Monday, March 2, 2009

Ex-Urbs - The new American ghetto?

The Las Vegas Sun reported on the economic downtown that has crippled Las Vegas, which was one of America's fastest growing cities. The fuel needed to continue the city's sprawling march through the desert has all but ceased as the city's main industries, construction, tourism and real estate have dried up. With no new buyers in sight, many of the sprawling McMansions built far away from the core now sit empty and deserted. The article quotes:

"All those half-empty neighborhoods on the edge of town become exurban ghettoes. These neighborhoods share the worst aspects of suburban life, specifically long commutes, big gasoline bills and the absence of urban amenities, while not offering some of the traditional benefits of suburbs such as big yards — the houses in many of the neighborhoods are packed closer together.

These structures, which were built cheaply and quickly, will become inexpensive rental housing, a process that seems to have already begun."

This would not be the first time a recently constructed ex-urb has quickly fallen on hard times. The Charlotte area, where banking is the top industry was also one of America's fastest growing cities in the 2000's. When the banking industry first began signs of falter in 2006, the effects on the Charlotte suburbs were immediate. Entire ex-urban housing developments, most likely owned by investors, were abandoned. Vacant houses were stripped down of copper wire and other materials by thieves and other vacants were being used by squatters. Costly infrastructure and utilities were wasted to these unpopulated housing developments. To add insult to injury, crime became another problem for ex-urbs adding onto wasted infrastructure and services costs.

Will this become the fate of Las Vegas? Some Vegas planners are already planning for a post-sprawl city. The article quotes:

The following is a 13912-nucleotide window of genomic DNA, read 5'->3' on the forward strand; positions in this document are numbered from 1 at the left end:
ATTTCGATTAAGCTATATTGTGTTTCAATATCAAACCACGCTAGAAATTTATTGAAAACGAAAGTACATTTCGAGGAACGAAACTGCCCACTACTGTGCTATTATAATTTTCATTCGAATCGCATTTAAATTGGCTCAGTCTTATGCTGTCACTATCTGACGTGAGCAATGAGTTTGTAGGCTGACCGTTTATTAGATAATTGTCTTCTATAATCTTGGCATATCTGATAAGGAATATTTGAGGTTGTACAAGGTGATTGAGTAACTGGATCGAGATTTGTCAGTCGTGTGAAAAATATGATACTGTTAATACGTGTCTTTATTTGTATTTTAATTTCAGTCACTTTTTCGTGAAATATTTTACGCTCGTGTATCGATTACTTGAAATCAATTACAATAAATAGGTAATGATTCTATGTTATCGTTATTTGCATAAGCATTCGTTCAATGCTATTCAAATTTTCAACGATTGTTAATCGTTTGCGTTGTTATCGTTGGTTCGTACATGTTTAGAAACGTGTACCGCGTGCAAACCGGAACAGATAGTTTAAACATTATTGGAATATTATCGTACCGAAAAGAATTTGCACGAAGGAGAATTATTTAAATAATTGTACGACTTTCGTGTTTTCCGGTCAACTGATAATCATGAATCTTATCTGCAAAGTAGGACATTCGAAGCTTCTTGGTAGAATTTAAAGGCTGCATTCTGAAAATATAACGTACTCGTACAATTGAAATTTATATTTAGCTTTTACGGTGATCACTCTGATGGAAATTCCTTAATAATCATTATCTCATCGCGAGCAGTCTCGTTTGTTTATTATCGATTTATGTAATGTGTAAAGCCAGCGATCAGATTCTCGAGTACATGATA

"In fact, planning for a future that is more dense, more vertical, more urban and connected by mass transit could solve several problems at once.

...Las Vegas could draw skilled professionals it needs with a more varied development pattern that includes urbanism. If you want to attract really sharp engineers and scientists and creative people, having a city will make it much easier to do that."

Does this mean the city of fantasy will actually have to grow up to become a real city? More importantly though, does our fantasy of the American dream also have to grow up and face the reality that the dream is no longer sustainable?

What are your thoughts?


Kirk Mantay said...

This should be obvious to anyone who knows anything about planning....or is alive...but somehow developers and county governments refuse to see it. The shining proclamation that "the new American suburbs combine the best facets of the rural boundary and the nearby city amenities" is more laughable than ever....and yet, as Henry Rollins puts it...."we go with it."

How difficult is it to see that the opposite is true - most of the exurbs, maximized zoning density on small lots with very little usable green space, combine the WORST of city life (easy access to drugs and criminals) and the WORST of rural life (poor health care access and poor infrastructure).

Toure Zeigler said...

Unfortunately county governments get sold on potential tax revenues. The ironic thing is that these ex-urbs never offset the cost of infasturcutre and services while the existing residents pay for someone's else services that they will never get to use.